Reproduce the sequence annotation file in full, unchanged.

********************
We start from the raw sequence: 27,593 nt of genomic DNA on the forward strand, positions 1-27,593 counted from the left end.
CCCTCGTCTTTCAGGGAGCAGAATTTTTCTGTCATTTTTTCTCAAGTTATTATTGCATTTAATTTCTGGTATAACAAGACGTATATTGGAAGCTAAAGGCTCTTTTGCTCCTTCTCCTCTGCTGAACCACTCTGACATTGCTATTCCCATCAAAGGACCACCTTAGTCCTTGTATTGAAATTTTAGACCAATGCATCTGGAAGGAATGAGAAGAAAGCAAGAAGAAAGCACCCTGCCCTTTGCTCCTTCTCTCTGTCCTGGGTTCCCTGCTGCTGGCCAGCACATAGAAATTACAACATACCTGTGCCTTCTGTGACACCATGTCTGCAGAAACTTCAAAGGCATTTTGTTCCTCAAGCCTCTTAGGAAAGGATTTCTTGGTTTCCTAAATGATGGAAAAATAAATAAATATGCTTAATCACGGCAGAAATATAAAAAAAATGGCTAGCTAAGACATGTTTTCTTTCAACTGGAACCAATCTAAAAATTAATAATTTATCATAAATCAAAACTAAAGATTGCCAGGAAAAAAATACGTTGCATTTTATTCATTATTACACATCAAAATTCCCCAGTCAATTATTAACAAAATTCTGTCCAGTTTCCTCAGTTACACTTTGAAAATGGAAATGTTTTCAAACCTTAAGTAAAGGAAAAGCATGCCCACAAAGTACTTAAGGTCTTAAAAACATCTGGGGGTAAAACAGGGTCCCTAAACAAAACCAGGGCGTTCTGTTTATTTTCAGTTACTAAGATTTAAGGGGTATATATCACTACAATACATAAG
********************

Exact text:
We start from the raw sequence: 27,593 nt of genomic DNA on the forward strand, positions 1-27,593 counted from the left end.
CCCTCGTCTTTCAGGGAGCAGAATTTTTCTGTCATTTTTTCTCAAGTTATTATTGCATTTAATTTCTGGTATAACAAGACGTATATTGGAAGCTAAAGGCTCTTTTGCTCCTTCTCCTCTGCTGAACCACTCTGACATTGCTATTCCCATCAAAGGACCACCTTAGTCCTTGTATTGAAATTTTAGACCAATGCATCTGGAAGGAATGAGAAGAAAGCAAGAAGAAAGCACCCTGCCCTTTGCTCCTTCTCTCTGTCCTGGGTTCCCTGCTGCTGGCCAGCACATAGAAATTACAACATACCTGTGCCTTCTGTGACACCATGTCTGCAGAAACTTCAAAGGCATTTTGTTCCTCAAGCCTCTTAGGAAAGGATTTCTTGGTTTCCTAAATGATGGAAAAATAAATAAATATGCTTAATCACGGCAGAAATATAAAAAAAATGGCTAGCTAAGACATGTTTTCTTTCAACTGGAACCAATCTAAAAATTAATAATTTATCATAAATCAAAACTAAAGATTGCCAGGAAAAAAATACGTTGCATTTTATTCATTATTACACATCAAAATTCCCCAGTCAATTATTAACAAAATTCTGTCCAGTTTCCTCAGTTACACTTTGAAAATGGAAATGTTTTCAAACCTTAAGTAAAGGAAAAGCATGCCCACAAAGTACTTAAGGTCTTAAAAACATCTGGGGGTAAAACAGGGTCCCTAAACAAAACCAGGGCGTTCTGTTTATTTTCAGTTACTAAGATTTAAGGGGTATATATCACTACAATACATAAG